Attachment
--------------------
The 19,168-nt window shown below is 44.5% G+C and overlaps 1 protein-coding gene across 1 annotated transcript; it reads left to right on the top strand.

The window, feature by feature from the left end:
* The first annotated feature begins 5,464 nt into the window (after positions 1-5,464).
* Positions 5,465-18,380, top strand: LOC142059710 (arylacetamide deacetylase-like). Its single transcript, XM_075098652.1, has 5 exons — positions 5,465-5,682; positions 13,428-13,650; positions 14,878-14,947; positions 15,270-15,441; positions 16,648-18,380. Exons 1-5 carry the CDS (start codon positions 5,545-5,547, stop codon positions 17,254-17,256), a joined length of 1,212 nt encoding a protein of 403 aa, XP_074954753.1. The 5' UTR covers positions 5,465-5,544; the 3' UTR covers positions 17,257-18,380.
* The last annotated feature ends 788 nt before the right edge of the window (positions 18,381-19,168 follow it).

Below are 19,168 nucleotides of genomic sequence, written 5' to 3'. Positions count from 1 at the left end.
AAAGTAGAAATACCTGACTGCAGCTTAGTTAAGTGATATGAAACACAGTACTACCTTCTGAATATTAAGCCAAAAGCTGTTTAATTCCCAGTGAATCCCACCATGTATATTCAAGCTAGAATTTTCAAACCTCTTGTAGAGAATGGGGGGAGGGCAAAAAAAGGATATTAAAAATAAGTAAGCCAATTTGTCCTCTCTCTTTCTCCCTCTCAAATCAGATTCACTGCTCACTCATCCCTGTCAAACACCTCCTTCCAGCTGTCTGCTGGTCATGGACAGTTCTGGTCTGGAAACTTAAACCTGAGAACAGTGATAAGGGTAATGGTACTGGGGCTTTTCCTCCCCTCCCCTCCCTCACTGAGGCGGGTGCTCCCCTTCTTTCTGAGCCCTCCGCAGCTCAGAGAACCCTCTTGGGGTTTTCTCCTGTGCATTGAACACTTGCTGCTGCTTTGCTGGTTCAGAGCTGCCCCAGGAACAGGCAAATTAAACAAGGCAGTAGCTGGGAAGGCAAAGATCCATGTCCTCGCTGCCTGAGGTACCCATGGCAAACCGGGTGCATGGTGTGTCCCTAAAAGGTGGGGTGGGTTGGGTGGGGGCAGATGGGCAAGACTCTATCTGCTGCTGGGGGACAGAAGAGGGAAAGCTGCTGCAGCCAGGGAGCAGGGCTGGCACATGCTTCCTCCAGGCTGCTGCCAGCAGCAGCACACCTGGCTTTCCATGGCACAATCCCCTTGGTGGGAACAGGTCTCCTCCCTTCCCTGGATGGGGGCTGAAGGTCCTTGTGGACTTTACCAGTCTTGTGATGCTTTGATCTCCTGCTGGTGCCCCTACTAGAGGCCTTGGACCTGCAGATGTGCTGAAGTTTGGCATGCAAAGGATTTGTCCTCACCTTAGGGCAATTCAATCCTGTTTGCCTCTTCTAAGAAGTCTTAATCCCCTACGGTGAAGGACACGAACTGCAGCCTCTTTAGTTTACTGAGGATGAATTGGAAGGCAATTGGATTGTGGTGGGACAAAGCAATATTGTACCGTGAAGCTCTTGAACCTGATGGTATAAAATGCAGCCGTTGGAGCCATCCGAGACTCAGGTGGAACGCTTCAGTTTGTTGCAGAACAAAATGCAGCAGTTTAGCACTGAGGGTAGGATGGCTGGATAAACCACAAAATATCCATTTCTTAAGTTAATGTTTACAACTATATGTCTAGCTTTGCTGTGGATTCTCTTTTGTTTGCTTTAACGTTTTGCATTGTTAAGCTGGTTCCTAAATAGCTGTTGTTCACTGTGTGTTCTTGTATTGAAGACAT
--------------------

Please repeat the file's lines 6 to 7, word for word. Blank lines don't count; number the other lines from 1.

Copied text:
Below are 19,168 nucleotides of genomic sequence, written 5' to 3'. Positions count from 1 at the left end.
AAAGTAGAAATACCTGACTGCAGCTTAGTTAAGTGATATGAAACACAGTACTACCTTCTGAATATTAAGCCAAAAGCTGTTTAATTCCCAGTGAATCCCACCATGTATATTCAAGCTAGAATTTTCAAACCTCTTGTAGAGAATGGGGGGAGGGCAAAAAAAGGATATTAAAAATAAGTAAGCCAATTTGTCCTCTCTCTTTCTCCCTCTCAAATCAGATTCACTGCTCACTCATCCCTGTCAAACACCTCCTTCCAGCTGTCTGCTGGTCATGGACAGTTCTGGTCTGGAAACTTAAACCTGAGAACAGTGATAAGGGTAATGGTACTGGGGCTTTTCCTCCCCTCCCCTCCCTCACTGAGGCGGGTGCTCCCCTTCTTTCTGAGCCCTCCGCAGCTCAGAGAACCCTCTTGGGGTTTTCTCCTGTGCATTGAACACTTGCTGCTGCTTTGCTGGTTCAGAGCTGCCCCAGGAACAGGCAAATTAAACAAGGCAGTAGCTGGGAAGGCAAAGATCCATGTCCTCGCTGCCTGAGGTACCCATGGCAAACCGGGTGCATGGTGTGTCCCTAAAAGGTGGGGTGGGTTGGGTGGGGGCAGATGGGCAAGACTCTATCTGCTGCTGGGGGACAGAAGAGGGAAAGCTGCTGCAGCCAGGGAGCAGGGCTGGCACATGCTTCCTCCAGGCTGCTGCCAGCAGCAGCACACCTGGCTTTCCATGGCACAATCCCCTTGGTGGGAACAGGTCTCCTCCCTTCCCTGGATGGGGGCTGAAGGTCCTTGTGGACTTTACCAGTCTTGTGATGCTTTGATCTCCTGCTGGTGCCCCTACTAGAGGCCTTGGACCTGCAGATGTGCTGAAGTTTGGCATGCAAAGGATTTGTCCTCACCTTAGGGCAATTCAATCCTGTTTGCCTCTTCTAAGAAGTCTTAATCCCCTACGGTGAAGGACACGAACTGCAGCCTCTTTAGTTTACTGAGGATGAATTGGAAGGCAATTGGATTGTGGTGGGACAAAGCAATATTGTACCGTGAAGCTCTTGAACCTGATGGTATAAAATGCAGCCGTTGGAGCCATCCGAGACTCAGGTGGAACGCTTCAGTTTGTTGCAGAACAAAATGCAGCAGTTTAGCACTGAGGGTAGGATGGCTGGATAAACCACAAAATATCCATTTCTTAAGTTAATGTTTACAACTATATGTCTAGCTTTGCTGTGGATTCTCTTTTGTTTGCTTTAACGTTTTGCATTGTTAAGCTGGTTCCTAAATAGCTGTTGTTCACTGTGTGTTCTTGTATTGAAGACAT